NEWS
July 8, 2010
A subsidiary of Voorhees-based American Water Works Co. Inc. said Tuesday that it has been awarded a $3.4 million contract to build a wastewater treatment plant in Islip, New York, to serve about 1,000 people in two housing developments. The subsidiary, Applied Water Management, signed the agreement with Home Properties, Inc.    - Andrew Maykuth
NEWS
November 6, 1995 | By Dan Hardy, INQUIRER CORRESPONDENT
It had seemed like a chance to kill two birds with one stone. The city government, which incurred $4.5 million in debt in 1994 and is expected to add at least $5.3 million to that this year, was looking for revenue. The Chester Housing Authority wanted beefed-up security patrols at its housing developments and was willing to pay city police $250,000 a year to do the job. A state Department of Community Affairs team, assigned to help bridge the gap between spending and income after the city was declared financially distressed this year, strongly recommended that the city accept the offer.
NEWS
November 11, 1998 | By Christina Asquith, INQUIRER SUBURBAN STAFF
The Kennett Consolidated school board voted Monday to buy $1.5 million worth of farmland in the rapidly growing southwestern edge of the district for a new Kennett Middle School. The school, to open in 2002 with about 1,200 students, will stand on 79 acres near the Delaware line, just south of Route 41 near Newark Road. That is more than twice the 37 acres now shared by the connected middle and high schools in Kennett Square. School officials say the region is losing so much open space to housing developments, which bring more children to the schools, that they bought enough space to also build a fourth elementary school in the future.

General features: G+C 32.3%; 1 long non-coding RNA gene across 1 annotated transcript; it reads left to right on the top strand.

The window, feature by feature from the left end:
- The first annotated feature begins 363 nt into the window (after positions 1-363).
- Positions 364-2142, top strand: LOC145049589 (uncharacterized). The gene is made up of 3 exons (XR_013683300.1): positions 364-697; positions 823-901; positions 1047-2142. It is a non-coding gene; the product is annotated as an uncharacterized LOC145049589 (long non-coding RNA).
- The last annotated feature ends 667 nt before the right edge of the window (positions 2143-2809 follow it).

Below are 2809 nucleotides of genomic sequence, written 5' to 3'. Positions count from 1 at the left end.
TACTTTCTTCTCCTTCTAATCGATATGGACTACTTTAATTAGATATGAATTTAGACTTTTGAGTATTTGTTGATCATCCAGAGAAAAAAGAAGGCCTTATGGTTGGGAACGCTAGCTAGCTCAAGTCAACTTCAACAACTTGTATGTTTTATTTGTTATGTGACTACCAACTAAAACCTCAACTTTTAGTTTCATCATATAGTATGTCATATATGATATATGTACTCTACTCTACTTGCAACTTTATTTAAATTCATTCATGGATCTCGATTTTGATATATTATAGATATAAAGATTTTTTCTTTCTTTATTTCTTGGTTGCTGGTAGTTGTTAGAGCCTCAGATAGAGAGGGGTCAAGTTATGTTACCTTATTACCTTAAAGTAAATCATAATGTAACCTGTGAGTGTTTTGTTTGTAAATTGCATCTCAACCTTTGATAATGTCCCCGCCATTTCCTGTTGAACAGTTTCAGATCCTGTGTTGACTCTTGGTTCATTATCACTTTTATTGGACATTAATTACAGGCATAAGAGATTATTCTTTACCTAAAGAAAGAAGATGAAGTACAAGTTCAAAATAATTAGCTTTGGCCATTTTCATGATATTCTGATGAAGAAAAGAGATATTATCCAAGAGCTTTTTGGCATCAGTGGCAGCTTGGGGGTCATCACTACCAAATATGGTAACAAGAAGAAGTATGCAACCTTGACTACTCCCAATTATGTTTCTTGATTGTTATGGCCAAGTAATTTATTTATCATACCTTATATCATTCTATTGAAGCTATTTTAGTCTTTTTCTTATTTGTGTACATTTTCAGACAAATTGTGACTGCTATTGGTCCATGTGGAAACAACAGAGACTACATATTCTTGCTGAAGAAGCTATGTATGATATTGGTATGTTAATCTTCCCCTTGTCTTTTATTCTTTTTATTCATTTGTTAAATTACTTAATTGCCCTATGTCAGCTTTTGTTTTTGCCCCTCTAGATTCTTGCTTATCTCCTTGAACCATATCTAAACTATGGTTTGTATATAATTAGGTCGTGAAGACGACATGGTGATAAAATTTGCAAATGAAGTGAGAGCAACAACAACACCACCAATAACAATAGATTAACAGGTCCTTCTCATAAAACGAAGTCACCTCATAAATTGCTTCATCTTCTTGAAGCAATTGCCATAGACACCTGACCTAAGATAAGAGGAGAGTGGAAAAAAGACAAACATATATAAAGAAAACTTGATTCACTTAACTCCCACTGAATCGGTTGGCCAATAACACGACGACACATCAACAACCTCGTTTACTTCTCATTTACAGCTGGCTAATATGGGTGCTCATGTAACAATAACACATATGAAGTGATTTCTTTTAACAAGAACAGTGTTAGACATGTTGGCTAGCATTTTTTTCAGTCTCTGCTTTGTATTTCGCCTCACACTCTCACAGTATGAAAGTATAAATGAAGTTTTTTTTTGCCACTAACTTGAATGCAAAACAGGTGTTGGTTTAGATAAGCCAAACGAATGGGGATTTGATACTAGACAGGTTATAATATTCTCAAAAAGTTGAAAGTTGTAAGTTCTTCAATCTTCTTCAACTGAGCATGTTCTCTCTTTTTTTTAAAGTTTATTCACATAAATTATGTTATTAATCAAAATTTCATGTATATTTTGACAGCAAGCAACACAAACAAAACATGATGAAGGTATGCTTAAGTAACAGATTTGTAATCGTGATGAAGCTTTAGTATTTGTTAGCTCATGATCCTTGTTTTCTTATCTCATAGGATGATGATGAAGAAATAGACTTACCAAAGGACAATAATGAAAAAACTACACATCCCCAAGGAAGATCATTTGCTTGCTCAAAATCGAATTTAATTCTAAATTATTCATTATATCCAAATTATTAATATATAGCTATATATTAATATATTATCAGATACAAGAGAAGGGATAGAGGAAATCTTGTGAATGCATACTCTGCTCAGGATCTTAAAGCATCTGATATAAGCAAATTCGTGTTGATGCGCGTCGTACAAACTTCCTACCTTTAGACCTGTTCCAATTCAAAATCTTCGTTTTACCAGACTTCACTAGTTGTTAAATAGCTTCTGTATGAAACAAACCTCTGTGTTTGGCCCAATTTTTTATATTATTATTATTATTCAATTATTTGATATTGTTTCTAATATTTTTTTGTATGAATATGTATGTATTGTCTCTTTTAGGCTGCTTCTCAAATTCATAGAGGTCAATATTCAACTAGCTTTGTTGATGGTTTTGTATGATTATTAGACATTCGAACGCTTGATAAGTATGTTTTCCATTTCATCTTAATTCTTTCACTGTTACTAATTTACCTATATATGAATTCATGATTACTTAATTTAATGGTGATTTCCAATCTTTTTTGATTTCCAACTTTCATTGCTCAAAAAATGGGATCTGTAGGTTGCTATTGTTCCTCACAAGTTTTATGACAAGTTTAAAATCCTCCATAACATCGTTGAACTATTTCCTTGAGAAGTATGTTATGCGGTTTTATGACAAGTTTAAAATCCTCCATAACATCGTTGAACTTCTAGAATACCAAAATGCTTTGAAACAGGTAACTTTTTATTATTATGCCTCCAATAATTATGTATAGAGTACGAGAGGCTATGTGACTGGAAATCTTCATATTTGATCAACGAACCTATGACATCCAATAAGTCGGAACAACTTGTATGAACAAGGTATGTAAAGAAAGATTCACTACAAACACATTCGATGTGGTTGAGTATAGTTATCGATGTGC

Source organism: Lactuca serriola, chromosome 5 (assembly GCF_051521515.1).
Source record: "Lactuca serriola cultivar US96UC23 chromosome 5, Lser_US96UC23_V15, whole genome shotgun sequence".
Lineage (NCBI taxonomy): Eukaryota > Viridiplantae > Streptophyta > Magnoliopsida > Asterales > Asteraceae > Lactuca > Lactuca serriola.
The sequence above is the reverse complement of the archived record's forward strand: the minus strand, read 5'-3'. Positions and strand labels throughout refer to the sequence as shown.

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SPORTS
October 13, 2015 | BY JEFF NEIBURG, Daily News Staff Writer neiburj@phillynews.com
SUNRISE, Fla. - Sunrise Boulevard isn't quite Packer Avenue, and Panther Parkway is by no means Broad Street. The roads that lead up to BB&T Center are filled with housing developments and a few shopping malls. The streets are lined with palm trees. Just west of the arena that houses the Florida Panthers are miles and miles of swamplands. This is where Peter Luukko chose to take on a challenge. The former president and chief operating officer of the Flyers and Comcast Spectacor was hired by the Panthers in February.
NEWS
September 30, 2015 | By Caitlin McCabe, Inquirer Staff Writer
When Dan Levin moved to Concord Township in 1998, he found solace in a home surrounded by open, untouched land. The western Delaware County municipality remained largely rural even as development boomed elsewhere across the county. Fewer than 10,000 people called the quiet, 14-square-mile township home. Traffic was light, green space plentiful. But in the new millennium, thousands have flocked to Concord, the population has nearly doubled, housing developments have sprouted, open land has dwindled.
BUSINESS
June 21, 2015 | By Jacob Adelman, Inquirer Staff Writer
One of Philadelphia's biggest landlords is part of a plan to build up to 10 stories of housing along what could be the city's last remaining cobblestone lane, but officials say the project should be scrapped. The proposal for the brick and limestone apartment block involving PMC Property Group would replace a parking lot at the corner of Arch Street and the narrow lane known as Little Boys Court, near Second Street in Old City, according to plans filed with the Philadelphia Historical Commission.
REAL_ESTATE
December 1, 2014 | By Alan J. Heavens, Inquirer Real Estate Writer
When you ask residential developers in Philadelphia who their target audience is, the typical response is "eds and meds," meaning those who work in education and health care. Both seem impervious to the economic stresses and strains that affect other business sectors, so developers who focus on building for-sale and rental units near medical centers and universities are not taking great risks. Health care is the fastest growing because America is aging rapidly and demand for services is increasing.
NEWS